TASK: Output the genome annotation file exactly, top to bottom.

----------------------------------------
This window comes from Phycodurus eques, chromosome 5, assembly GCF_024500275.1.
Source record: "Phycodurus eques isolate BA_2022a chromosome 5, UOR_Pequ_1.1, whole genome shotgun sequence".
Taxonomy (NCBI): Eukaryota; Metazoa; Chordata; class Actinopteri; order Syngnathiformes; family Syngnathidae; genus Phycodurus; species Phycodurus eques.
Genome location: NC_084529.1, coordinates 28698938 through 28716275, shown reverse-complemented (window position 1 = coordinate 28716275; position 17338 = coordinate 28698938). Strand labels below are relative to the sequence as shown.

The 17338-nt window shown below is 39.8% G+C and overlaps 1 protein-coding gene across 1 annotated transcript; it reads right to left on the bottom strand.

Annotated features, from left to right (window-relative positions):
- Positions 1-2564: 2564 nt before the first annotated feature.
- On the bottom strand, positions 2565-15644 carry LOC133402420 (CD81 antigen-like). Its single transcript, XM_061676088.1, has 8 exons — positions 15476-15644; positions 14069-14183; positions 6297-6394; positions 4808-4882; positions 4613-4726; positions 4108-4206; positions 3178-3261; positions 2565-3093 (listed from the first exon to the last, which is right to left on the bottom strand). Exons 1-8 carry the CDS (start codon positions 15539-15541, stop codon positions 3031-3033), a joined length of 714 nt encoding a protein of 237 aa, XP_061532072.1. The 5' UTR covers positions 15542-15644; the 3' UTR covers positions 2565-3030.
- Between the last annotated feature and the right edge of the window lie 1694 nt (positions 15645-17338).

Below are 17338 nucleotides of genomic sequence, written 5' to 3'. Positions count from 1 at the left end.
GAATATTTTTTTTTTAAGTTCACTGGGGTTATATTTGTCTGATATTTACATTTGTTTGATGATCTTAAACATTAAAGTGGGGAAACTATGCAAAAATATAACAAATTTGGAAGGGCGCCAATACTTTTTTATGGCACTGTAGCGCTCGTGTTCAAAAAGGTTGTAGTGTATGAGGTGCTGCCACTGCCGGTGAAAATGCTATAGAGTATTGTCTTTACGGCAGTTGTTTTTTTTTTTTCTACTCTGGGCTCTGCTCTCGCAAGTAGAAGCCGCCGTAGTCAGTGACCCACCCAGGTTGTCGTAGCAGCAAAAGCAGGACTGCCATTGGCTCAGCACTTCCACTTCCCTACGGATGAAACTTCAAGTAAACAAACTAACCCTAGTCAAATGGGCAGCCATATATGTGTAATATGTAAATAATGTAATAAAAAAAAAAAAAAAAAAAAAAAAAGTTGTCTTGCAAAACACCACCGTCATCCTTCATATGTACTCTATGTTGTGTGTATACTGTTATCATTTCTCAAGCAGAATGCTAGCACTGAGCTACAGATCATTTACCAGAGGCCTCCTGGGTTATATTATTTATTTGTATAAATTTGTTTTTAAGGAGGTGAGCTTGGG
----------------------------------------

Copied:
This window comes from Phycodurus eques, chromosome 5, assembly GCF_024500275.1.
Source record: "Phycodurus eques isolate BA_2022a chromosome 5, UOR_Pequ_1.1, whole genome shotgun sequence".
Taxonomy (NCBI): Eukaryota; Metazoa; Chordata; class Actinopteri; order Syngnathiformes; family Syngnathidae; genus Phycodurus; species Phycodurus eques.
Genome location: NC_084529.1, coordinates 28698938 through 28716275, shown reverse-complemented (window position 1 = coordinate 28716275; position 17338 = coordinate 28698938). Strand labels below are relative to the sequence as shown.

The 17338-nt window shown below is 39.8% G+C and overlaps 1 protein-coding gene across 1 annotated transcript; it reads right to left on the bottom strand.

Annotated features, from left to right (window-relative positions):
- Positions 1-2564: 2564 nt before the first annotated feature.
- On the bottom strand, positions 2565-15644 carry LOC133402420 (CD81 antigen-like). Its single transcript, XM_061676088.1, has 8 exons — positions 15476-15644; positions 14069-14183; positions 6297-6394; positions 4808-4882; positions 4613-4726; positions 4108-4206; positions 3178-3261; positions 2565-3093 (listed from the first exon to the last, which is right to left on the bottom strand). Exons 1-8 carry the CDS (start codon positions 15539-15541, stop codon positions 3031-3033), a joined length of 714 nt encoding a protein of 237 aa, XP_061532072.1. The 5' UTR covers positions 15542-15644; the 3' UTR covers positions 2565-3030.
- Between the last annotated feature and the right edge of the window lie 1694 nt (positions 15645-17338).

Below are 17338 nucleotides of genomic sequence, written 5' to 3'. Positions count from 1 at the left end.
GAATATTTTTTTTTTAAGTTCACTGGGGTTATATTTGTCTGATATTTACATTTGTTTGATGATCTTAAACATTAAAGTGGGGAAACTATGCAAAAATATAACAAATTTGGAAGGGCGCCAATACTTTTTTATGGCACTGTAGCGCTCGTGTTCAAAAAGGTTGTAGTGTATGAGGTGCTGCCACTGCCGGTGAAAATGCTATAGAGTATTGTCTTTACGGCAGTTGTTTTTTTTTTTTCTACTCTGGGCTCTGCTCTCGCAAGTAGAAGCCGCCGTAGTCAGTGACCCACCCAGGTTGTCGTAGCAGCAAAAGCAGGACTGCCATTGGCTCAGCACTTCCACTTCCCTACGGATGAAACTTCAAGTAAACAAACTAACCCTAGTCAAATGGGCAGCCATATATGTGTAATATGTAAATAATGTAATAAAAAAAAAAAAAAAAAAAAAAAAAGTTGTCTTGCAAAACACCACCGTCATCCTTCATATGTACTCTATGTTGTGTGTATACTGTTATCATTTCTCAAGCAGAATGCTAGCACTGAGCTACAGATCATTTACCAGAGGCCTCCTGGGTTATATTATTTATTTGTATAAATTTGTTTTTAAGGAGGTGAGCTTGGG